Steel pipe sections have flanges on each end to allow a watertight connection to exist between adjacent sections. Shifts in pipe position may cause these flanged connections to come apart, causing a leak in the system. Pipelines that carry fluids having a lower specific gravity than water, such as oil, can incur additional problems. The differences in the specific gravities may cause die pipeline to become buoyant, particularly large-diameter pipelines. Anchoring devices that are used with these pipelines are also subject to deterioration.
Often problems are encountered in locating buried pipelines. A good first step is always to check for any available "as-built" information. Since steel is affected by magnetic fields, a magnetometer can be used to locate the pipeline. As discussed in Section 5.2.3, the information obtained by magnetometers can be misleading. Because of the large magnetic mass of steel pipelines, magnetometers are effective for locating pipelines than for locating cables. The buried pipe and chain locator discussed in Section 2.2.8 is an excellent tool for locating buried ferrous pipelines. A probing bar can also be used to locate the pipeline. A buried pipeline may show up on die image produced by a subbottom profiler, but it requires an experienced operator to interpret the data, and pipelines less than 2 feet in diameter may be difficult to detect.
When working on damaged marine pipelines, there is always the potential for injury to personnel and environmental damage. The repair crew should carefully assess the situation before proceeding with repairs. Identify the contents of the pipeline and determine if any of the following hazardous materials or conditions exist:
• Toxic or poisonous to personnel
• Explosive or suffocating
• Environmentally polluting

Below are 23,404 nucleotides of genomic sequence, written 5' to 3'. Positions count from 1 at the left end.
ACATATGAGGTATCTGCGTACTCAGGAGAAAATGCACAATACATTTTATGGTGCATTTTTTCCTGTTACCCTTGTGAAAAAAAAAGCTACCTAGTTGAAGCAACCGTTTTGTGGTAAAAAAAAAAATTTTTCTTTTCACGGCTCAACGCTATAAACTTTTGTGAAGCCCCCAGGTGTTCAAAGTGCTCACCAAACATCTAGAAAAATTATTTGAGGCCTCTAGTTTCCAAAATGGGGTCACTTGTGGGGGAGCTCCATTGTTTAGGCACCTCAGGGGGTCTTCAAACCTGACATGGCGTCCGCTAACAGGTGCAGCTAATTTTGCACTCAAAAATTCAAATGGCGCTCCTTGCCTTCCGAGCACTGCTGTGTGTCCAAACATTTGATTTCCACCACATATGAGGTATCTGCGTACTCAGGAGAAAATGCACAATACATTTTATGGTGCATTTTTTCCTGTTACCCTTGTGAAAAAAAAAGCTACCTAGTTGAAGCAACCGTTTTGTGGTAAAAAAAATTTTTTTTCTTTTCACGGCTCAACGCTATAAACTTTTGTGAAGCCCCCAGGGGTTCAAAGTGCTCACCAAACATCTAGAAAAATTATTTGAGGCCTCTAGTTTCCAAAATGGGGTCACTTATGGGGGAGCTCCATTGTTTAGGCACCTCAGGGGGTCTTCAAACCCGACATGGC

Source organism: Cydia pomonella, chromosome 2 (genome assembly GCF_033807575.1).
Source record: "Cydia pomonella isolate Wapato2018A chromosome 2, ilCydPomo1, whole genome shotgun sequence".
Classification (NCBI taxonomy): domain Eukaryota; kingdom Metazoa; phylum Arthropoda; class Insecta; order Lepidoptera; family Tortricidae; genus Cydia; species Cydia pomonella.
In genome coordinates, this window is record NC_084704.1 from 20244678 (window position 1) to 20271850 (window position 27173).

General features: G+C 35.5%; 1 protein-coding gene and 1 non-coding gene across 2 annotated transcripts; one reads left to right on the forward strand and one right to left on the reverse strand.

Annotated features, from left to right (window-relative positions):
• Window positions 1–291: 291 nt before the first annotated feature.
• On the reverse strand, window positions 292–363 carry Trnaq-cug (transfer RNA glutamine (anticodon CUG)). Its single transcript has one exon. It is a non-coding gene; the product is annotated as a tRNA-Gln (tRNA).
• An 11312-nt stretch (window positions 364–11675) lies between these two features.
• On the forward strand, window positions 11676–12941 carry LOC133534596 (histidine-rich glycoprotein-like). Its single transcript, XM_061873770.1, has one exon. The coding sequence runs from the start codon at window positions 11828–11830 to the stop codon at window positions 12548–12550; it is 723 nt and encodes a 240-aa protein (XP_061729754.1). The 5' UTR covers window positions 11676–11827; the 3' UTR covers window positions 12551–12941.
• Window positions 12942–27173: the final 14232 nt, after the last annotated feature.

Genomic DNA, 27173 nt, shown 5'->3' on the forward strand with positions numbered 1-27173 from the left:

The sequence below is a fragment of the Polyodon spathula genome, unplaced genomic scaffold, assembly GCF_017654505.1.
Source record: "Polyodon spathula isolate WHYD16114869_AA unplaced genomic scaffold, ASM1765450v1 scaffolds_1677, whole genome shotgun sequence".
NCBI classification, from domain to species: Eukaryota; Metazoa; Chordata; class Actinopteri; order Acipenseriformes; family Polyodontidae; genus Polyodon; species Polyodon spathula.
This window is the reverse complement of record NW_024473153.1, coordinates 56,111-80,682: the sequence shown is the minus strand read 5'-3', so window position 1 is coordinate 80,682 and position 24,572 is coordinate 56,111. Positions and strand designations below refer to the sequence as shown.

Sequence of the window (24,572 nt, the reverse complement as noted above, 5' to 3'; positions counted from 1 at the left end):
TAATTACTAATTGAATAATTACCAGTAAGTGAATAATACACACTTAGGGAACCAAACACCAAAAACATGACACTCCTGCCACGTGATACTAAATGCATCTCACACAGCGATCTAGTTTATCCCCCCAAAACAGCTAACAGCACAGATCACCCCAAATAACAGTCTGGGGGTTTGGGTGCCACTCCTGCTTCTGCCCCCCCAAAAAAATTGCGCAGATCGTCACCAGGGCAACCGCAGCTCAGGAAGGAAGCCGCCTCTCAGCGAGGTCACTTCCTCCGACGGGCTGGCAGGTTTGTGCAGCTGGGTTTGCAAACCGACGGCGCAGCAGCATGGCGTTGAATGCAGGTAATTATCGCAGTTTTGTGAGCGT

Personnel working on pipeline repairs involving hazardous materials must have an understanding of the hazards and have adequate personal protective equipment that is in good condition. Where the material carried is flammable or explosive, the pipeline should be purged. One method used involves flushing the pipeline with water before proceeding with repairs. Use caution as water will not remove all hazardous materials.
In general, personnel should not be allowed access to a spill area until the contaminated area has been clearly defined. If the likelihood of public access exists, suitable warnings should be placed and areas cordoned off to restrict access.
For some spilled products, the possibility of an oxygen-deficient atmosphere exists. In these cases, approved respiratory-protective equipment should be available for use.
CAUTION Where toxic hazards exist that contaminate the surrounding water and are dangerous to the diver, only approved diving gear suitable for the application should be used. Consult the U.S. Navy Diving Manual.
After hazard mitigation, determine what pipeline repair techniques can or cannot be used. For example, if the pipeline carries explosive or flammable materials then electric-arc or flame cutting and welding should not be used.
The location of other local cables and pipelines should be determined including those that cross each other.
The most common result of pipeline failure is leaking of the product. Usually the leak occurs at a bolted or welded connection as a result of pipeline movement, vibration, and subsequent seal damage. Leaks may also occur as a result of corrosion, abrasion, and contact with anchors, trawl boards, and forces from storm surge, etc.
• A substantial leak can usually be located by observing the discharge of the pumped material.
• Gas injected into the fluid stream can provide a stream of bubbles, while leaking water is more difficult to detect. Isolate sections of the pipe and use pressurized air.
• Colored dies can be injected into the liquid stream to help provide a visible trail.
• Metal pipelines buried in bottom sediments may be tracked using the buried pipe and chain locator discussed in Section 2.2.8.
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